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As reported by the Highland Ranch Herald, the need for a helmet when riding a motorcycle is still up for debate in Colorado (http://highlandsranchherald.net/stories/Freedom-safety-steer-helmet-debate,231041).

Lone Tree resident and veteran rider Brahm Bechtold spoke to the Herald, noting that both he and his wife, Dagmar, say that while new motorcyclists should wear the protective gear, they feel safe because they don’t go fast or drive recklessly. The Bechtolds believe riding is meant for enjoying the scenery, so Brahm is not interested in speeding or cutting around corners. He is aware of the dangers, noting that a friend of his who was not wearing a helmet died after being hit by a car and thrown from her motorcycle.

Adults are not legally required to wear a helmet in Colorado, but emotions over the issue are high on both sides of the debate as the number of motorcyclist deaths climbs statewide. Riders who endorse wearing a helmet cite safety as the primary reason, while those who don’t believe helmets are necessary say it’s a matter of personal freedom.

Helmet Safety: A Snapshot

The leading cause of motorcyclist death is head injuries, with the Colorado Department of Transportation reporting that close to two-thirds of all motorcyclists killed in the state during 2014 weren’t wearing a helmet (https://www.codot.gov/safety/live-to-ride). According to the Insurance Institute for Highway Safety, a helmet is about 37 percent effective when it comes to preventing death in a motorcycle crash and about 67 percent effective at preventing brain injury (http://www.iihs.org/iihs/topics/t/motorcycles/fatalityfacts/motorcycles).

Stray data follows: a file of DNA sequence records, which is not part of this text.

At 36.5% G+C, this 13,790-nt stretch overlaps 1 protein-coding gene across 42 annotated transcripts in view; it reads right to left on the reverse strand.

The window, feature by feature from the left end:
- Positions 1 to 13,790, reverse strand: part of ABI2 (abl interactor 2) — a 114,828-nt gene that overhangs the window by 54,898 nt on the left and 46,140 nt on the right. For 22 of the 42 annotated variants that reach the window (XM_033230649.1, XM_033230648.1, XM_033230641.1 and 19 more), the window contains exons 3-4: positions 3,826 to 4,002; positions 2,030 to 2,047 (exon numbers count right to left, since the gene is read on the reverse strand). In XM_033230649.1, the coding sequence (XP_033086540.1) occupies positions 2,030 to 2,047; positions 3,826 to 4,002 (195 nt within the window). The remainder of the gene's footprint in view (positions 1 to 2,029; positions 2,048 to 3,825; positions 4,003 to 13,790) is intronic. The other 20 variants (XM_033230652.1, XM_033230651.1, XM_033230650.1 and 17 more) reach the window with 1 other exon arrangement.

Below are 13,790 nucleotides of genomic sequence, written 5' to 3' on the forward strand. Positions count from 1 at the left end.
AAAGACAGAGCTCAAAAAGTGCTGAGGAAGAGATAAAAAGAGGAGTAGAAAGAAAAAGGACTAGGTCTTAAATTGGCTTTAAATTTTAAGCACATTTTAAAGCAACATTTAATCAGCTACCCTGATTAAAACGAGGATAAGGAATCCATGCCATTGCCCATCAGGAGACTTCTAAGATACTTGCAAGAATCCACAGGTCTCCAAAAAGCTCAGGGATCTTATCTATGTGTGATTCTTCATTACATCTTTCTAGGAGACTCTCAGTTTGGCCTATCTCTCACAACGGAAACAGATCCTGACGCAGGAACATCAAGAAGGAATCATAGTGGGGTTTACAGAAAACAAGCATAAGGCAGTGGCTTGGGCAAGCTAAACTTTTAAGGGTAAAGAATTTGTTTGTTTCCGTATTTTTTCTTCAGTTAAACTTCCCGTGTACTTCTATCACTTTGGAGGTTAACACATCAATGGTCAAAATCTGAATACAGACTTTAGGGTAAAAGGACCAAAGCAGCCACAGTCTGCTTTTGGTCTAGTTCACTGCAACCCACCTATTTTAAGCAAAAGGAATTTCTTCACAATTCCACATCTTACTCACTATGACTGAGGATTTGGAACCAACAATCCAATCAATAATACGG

Despite these safety statistics, helmets are not required gear for motorcyclists in most states. Colorado law only requires riders under the age of 17 to wear helmets, making it one of just 28 states with an age requirement. The District of Columbia and 19 states make helmets mandatory for riders of all ages, and three states—Iowa, Illinois, and New Hampshire—have no laws regarding helmets at all.

Motorcycle crash fatalities in Colorado have spiked over the last few years. According to the Cortez Journal, 105 people died in motorcycle accidents in 2015, a record for the state and up from the 94 deaths recorded in 2014. (http://www.cortezjournal.com/article/20160724/NEWS01/160729948/-1/News). This alarming trend appears to be continuing for 2016, with 58 deaths already reported through July 20. That’s around a 15 percent increase from the same time last year, when 51 deaths were recorded.

Sam Cole, a traffic safety spokesman, said that both motorcyclists and drivers must work together to help fight this serious problem that is growing nationwide. Motorcyclists may benefit from instructional courses offered by local training centers across the state as these can help teach riders defensive skills. Drivers, on the other hand, are being asked to be more alert and aware of motorcyclists while they’re on the road.

If you’ve been injured in a motorcycle accident in Colorado, speak to an experienced attorney today. Even if you weren’t wearing a helmet, you may be entitled to damages under state law.

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